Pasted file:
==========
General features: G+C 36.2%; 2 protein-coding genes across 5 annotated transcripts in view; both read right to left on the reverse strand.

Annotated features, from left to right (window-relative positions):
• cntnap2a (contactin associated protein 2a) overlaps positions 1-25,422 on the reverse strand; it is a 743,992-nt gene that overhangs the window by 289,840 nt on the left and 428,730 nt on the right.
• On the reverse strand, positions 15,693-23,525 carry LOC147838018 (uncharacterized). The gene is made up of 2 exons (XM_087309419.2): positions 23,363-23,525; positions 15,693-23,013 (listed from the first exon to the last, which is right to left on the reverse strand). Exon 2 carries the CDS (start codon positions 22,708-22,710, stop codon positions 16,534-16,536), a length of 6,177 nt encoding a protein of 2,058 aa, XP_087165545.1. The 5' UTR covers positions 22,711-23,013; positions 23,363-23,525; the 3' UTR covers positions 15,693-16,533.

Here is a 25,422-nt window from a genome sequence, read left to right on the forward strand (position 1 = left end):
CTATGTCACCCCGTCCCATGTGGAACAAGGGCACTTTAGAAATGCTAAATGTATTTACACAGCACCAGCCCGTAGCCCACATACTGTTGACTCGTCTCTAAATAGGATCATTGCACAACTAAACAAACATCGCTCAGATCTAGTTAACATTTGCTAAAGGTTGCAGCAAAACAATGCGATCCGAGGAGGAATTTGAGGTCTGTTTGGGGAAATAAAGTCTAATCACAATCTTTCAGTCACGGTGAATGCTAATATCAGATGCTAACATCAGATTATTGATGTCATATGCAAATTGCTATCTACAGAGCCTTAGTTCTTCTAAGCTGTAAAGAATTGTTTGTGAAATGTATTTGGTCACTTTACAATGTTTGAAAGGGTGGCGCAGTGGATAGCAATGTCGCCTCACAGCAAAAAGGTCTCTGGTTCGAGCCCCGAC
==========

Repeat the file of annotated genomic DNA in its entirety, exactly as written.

General features: G+C 36.2%; 2 protein-coding genes across 5 annotated transcripts in view; both read right to left on the reverse strand.

Annotated features, from left to right (window-relative positions):
• cntnap2a (contactin associated protein 2a) overlaps positions 1-25,422 on the reverse strand; it is a 743,992-nt gene that overhangs the window by 289,840 nt on the left and 428,730 nt on the right.
• On the reverse strand, positions 15,693-23,525 carry LOC147838018 (uncharacterized). The gene is made up of 2 exons (XM_087309419.2): positions 23,363-23,525; positions 15,693-23,013 (listed from the first exon to the last, which is right to left on the reverse strand). Exon 2 carries the CDS (start codon positions 22,708-22,710, stop codon positions 16,534-16,536), a length of 6,177 nt encoding a protein of 2,058 aa, XP_087165545.1. The 5' UTR covers positions 22,711-23,013; positions 23,363-23,525; the 3' UTR covers positions 15,693-16,533.

Here is a 25,422-nt window from a genome sequence, read left to right on the forward strand (position 1 = left end):
CTATGTCACCCCGTCCCATGTGGAACAAGGGCACTTTAGAAATGCTAAATGTATTTACACAGCACCAGCCCGTAGCCCACATACTGTTGACTCGTCTCTAAATAGGATCATTGCACAACTAAACAAACATCGCTCAGATCTAGTTAACATTTGCTAAAGGTTGCAGCAAAACAATGCGATCCGAGGAGGAATTTGAGGTCTGTTTGGGGAAATAAAGTCTAATCACAATCTTTCAGTCACGGTGAATGCTAATATCAGATGCTAACATCAGATTATTGATGTCATATGCAAATTGCTATCTACAGAGCCTTAGTTCTTCTAAGCTGTAAAGAATTGTTTGTGAAATGTATTTGGTCACTTTACAATGTTTGAAAGGGTGGCGCAGTGGATAGCAATGTCGCCTCACAGCAAAAAGGTCTCTGGTTCGAGCCCCGAC